When I wrote my master’s thesis on vague language, I often cited vague words and phrases. At first I put them in quotation marks, but the quotes cluttered the pages, and by the time I was ready to publish, I wondered if I should use italics instead. I used APA style*, so I consulted my APA Manual and I found that, indeed, you should use italics for “a letter, word or phrase cited as a linguistic example” (American Psychological Association, 2010, p. 105). Some examples offered in the APA Manual are:
words such as big and little
the letter a
the meaning of to fit tightly together
a row of Xs
Unfortunately, I didn’t learn this until the day before I submitted my thesis for publication, so I had to go through a hundred pages changing “sort of” to sort of, “threeish” to threeish, and so on. I hope this little blog post saves others the time I spent undoing my errors.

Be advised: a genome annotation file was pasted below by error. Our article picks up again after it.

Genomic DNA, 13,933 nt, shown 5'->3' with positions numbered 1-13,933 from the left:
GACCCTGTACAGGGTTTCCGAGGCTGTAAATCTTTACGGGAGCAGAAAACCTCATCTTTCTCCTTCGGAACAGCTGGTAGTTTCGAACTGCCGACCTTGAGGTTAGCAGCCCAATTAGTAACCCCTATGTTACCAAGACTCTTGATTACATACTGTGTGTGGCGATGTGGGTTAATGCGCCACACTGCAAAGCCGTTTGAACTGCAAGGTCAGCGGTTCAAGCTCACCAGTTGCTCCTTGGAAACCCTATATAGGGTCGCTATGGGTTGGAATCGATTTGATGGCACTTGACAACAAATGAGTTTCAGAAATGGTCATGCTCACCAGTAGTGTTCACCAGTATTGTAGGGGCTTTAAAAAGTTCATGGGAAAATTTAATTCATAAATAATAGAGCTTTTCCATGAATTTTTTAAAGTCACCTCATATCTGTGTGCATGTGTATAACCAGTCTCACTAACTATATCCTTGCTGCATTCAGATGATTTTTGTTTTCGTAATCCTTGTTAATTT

* Chicago and MLA style manuals call for the use of italics for linguistic examples as well.
American Psychological Association. (2010). Publication manual of the American Psychological Association. Washington, DC: American Psychological Association.
Greene, D. J. (2013). Keeping it vague: A study of vague language in an American Sign Language corpus and implications for interpreting between American Sign Language and English. (Master’s thesis). Retrieved from http://digitalcommons.wou.edu/theses/2/
Modern Language Association. (2008). MLA style manual and guide to scholarly publishing (3rd ed.). New York, NY: Modern Language Association.
University of Chicago. (2010). The Chicago manual of style (16th ed.). Chicago, IL: University of Chicago Press.